As a writer of fiction, with some of my time spent writing posts for this blog, I am often asked where I get my ideas for new projects and how can a creative person sustain the idea-factory once they’ve begun a piece.
I suppose when it comes to blog posts I don’t have troubles because the world is filled with big and important things happening — it’s just a matter of picking a subject among the hundreds, something I care about, and then writing a post centered on that topic.
Fiction is an entirely different beast for me. I tend to get many ideas for new stories but, many of them never pan out. For instance, I have a story that’s been entering my mind for more than a year, yet so far, I cannot create a full story thread from that idea, so I’m letting it sit and stew until it does. Chances are, I’ll never write that story but, since it keeps entering my mind, perhaps I’ll finally get that full hook or thread to build a book. That often happens – many story ideas never take. I recommend three books to help get the creative juices flowing:
Ernest Hemingway on Writing, by Ernest Hemingway
Zen in the Art of Writing, by Ray Bradbury.
On Writing: 10th Anniversary Edition: A Memoir of the Craft,
by Stephen King.
Regarding Hemingway, what is there for me to say, other than he is a classic American Novelist who had a colorful life and wrote amazing works that have been dissected well beyond the talents I hold. He was famous for efficient (less is more) writing. One of my favorite quotes from Hemmingway, which I attempt to recall regularly, is:
“If I started to write elaborately, or like someone introducing or presenting something, I found that I could cut that scrollwork or ornament out and throw it away and start with the first true simple declarative sentence I had written.”
How often do we attempt to write efficiently?
As for Bradbury, he ingeniously created works that contained many different messages. For example, his Fahrenheit 451 book is most often remembered for book burning, and of course that is a major element in his story; however, in the background we see many other lessons imparted, including the development of a controlling society that has locked itself off from the rest of the world even as nuclear war approaches. Mr. Bradbury has many beautiful and productive things to say about writing and reading his book can only help us deepen our craft. I especially enjoy the opening lines of his first chapter (in The Joy of Writing):
“Zest. Gusto. How rarely one hears these words used. How rarely do we see people living, or for that matter, creating by them.”
Do you live and write (or create in some other form) with zest and gusto? We each have days when writing offers an unjoyful challenge but, if we don’t hold a real excitement and energy for our work, it will show through the projects we produce. Writing fiction must come from the heart.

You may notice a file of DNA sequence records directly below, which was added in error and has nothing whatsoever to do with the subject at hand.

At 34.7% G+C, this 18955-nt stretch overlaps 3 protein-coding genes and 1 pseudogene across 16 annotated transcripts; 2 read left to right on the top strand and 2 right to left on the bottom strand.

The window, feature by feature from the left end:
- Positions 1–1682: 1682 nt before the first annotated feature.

Of course, in modern times, Stephen King is a writer without equal. His ability to create storylines and memorable characters are talents we mere mortals can only hope to attain in some lesser way. His discipline is nothing short of amazing, and the sheer volume of his annual output has few peers. As with Bradbury, he often employs many different messages in his stories. For example, in his epic book, The Stand, we see not only the dangers of experiments go wrong but, we see the human condition in all its weakness and glory throughout the book. In his “On Writing” memoir, he offers what i consider to be one of the clearest statements I’ve ever read regarding this topic:
“Stories are found things, like fossils in the ground… Stories are relics, part of an undiscovered, pre-existing world.”
I believe Mr. King is on to something with that quote (and considering how prolific he is, that should come as no surprise). I often find that I’m not creating a story; rather, I’m finding a story bit-by-bit until the entire tale is unburied and told. I frequently marvel when—after I’ve been writing for hours and the text fills page-after-page—I realize the tale flew onto the screen without effort as if my mind simply found the story and I were merely a stenographer relaying it to my readers. As for whether my novels are worthy of being read, and whether my writing of those stories held quality or was complete trash, I’ll leave that to my readers.
As for how I continue once I’m stuck in the middle of a story, that’s a bit easier for me to handle. I’ve always believed the only way through when I’m stuck is to crash the gates. By this, I’m saying; when stuck, I’ll write anything about the story, knowing that what I’m laying down is likely utter garbage. I’ll continue crashing the gates until I unbury (or find as Mr. King states above) the next piece of the tale. The key is to push through until you unearth those story fossils hiding in your mind. You must entice your brain to release those nuggets—let you find them. That is what works for me – each writer has their own way.
I’ve also tried, when I’m stuck, to think of a word that best describes the last chapter I wrote. Then, focusing only on that word, I write a few pages about it, while attempting to relate it to my main story. Sometimes that simple exercise unearths the next plot line in my novel or story.
How do you create and sustain your creative work? Let me know in the comments, which are available in the link above, or in the box below. Also, if you’d like, join my mailing list (below) so I can notify you of new blog posts and updates regarding my books.
Thanks for reading and I hope you read many great books. Please share this post. 🙂